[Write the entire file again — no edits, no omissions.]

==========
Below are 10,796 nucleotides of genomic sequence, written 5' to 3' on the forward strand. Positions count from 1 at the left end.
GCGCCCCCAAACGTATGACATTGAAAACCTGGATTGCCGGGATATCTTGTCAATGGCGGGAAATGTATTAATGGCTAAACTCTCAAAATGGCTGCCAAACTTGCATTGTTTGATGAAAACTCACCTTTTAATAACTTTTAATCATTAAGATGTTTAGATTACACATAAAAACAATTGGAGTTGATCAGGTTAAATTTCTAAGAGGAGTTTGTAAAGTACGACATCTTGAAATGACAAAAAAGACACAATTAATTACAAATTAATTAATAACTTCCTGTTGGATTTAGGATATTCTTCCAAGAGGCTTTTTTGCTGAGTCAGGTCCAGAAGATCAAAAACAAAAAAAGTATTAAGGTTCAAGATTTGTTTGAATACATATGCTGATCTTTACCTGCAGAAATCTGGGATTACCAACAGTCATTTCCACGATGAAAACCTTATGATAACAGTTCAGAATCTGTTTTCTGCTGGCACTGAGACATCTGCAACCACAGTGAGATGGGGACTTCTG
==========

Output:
Below are 10,796 nucleotides of genomic sequence, written 5' to 3' on the forward strand. Positions count from 1 at the left end.
GCGCCCCCAAACGTATGACATTGAAAACCTGGATTGCCGGGATATCTTGTCAATGGCGGGAAATGTATTAATGGCTAAACTCTCAAAATGGCTGCCAAACTTGCATTGTTTGATGAAAACTCACCTTTTAATAACTTTTAATCATTAAGATGTTTAGATTACACATAAAAACAATTGGAGTTGATCAGGTTAAATTTCTAAGAGGAGTTTGTAAAGTACGACATCTTGAAATGACAAAAAAGACACAATTAATTACAAATTAATTAATAACTTCCTGTTGGATTTAGGATATTCTTCCAAGAGGCTTTTTTGCTGAGTCAGGTCCAGAAGATCAAAAACAAAAAAAGTATTAAGGTTCAAGATTTGTTTGAATACATATGCTGATCTTTACCTGCAGAAATCTGGGATTACCAACAGTCATTTCCACGATGAAAACCTTATGATAACAGTTCAGAATCTGTTTTCTGCTGGCACTGAGACATCTGCAACCACAGTGAGATGGGGACTTCTG